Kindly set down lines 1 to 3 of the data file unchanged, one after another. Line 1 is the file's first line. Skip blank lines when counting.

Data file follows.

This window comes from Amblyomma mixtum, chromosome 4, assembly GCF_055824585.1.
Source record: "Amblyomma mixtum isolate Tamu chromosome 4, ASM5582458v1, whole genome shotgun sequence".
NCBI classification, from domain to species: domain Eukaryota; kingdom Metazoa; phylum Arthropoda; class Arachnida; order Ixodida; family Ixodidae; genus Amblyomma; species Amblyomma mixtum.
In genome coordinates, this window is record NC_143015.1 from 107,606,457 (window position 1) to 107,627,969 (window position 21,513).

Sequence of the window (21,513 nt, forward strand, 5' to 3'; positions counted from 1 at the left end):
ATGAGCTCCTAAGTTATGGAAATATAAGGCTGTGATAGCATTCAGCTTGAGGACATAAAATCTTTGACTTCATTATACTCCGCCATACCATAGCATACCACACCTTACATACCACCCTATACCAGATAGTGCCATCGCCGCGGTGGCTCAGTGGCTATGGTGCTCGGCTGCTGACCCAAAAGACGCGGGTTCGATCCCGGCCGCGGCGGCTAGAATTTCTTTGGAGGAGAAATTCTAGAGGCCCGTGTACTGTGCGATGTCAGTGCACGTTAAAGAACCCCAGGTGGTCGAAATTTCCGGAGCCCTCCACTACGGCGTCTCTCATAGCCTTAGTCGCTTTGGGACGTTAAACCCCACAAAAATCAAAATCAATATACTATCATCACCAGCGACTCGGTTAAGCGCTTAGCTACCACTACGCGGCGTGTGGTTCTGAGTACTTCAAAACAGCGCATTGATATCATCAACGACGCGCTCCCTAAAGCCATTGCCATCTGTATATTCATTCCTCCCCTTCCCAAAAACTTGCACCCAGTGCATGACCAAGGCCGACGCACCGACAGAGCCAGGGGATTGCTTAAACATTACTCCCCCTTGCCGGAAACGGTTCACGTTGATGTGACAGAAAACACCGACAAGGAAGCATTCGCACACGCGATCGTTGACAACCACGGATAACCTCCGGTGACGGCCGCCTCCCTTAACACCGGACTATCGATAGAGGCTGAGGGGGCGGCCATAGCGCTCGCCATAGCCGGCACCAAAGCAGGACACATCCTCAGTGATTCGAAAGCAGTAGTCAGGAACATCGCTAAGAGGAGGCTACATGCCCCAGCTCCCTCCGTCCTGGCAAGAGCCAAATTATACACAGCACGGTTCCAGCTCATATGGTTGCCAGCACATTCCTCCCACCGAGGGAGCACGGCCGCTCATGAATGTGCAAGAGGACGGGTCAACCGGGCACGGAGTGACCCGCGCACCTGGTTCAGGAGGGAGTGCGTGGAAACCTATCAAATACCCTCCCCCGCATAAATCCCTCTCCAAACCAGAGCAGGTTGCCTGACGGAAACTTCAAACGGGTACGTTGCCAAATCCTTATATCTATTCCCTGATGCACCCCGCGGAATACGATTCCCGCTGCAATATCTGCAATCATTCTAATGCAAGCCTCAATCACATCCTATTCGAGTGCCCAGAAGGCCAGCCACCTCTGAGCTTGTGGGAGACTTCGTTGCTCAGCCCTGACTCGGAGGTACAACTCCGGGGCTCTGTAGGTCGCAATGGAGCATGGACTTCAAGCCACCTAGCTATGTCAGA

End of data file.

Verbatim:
This window comes from Amblyomma mixtum, chromosome 4, assembly GCF_055824585.1.
Source record: "Amblyomma mixtum isolate Tamu chromosome 4, ASM5582458v1, whole genome shotgun sequence".
NCBI classification, from domain to species: domain Eukaryota; kingdom Metazoa; phylum Arthropoda; class Arachnida; order Ixodida; family Ixodidae; genus Amblyomma; species Amblyomma mixtum.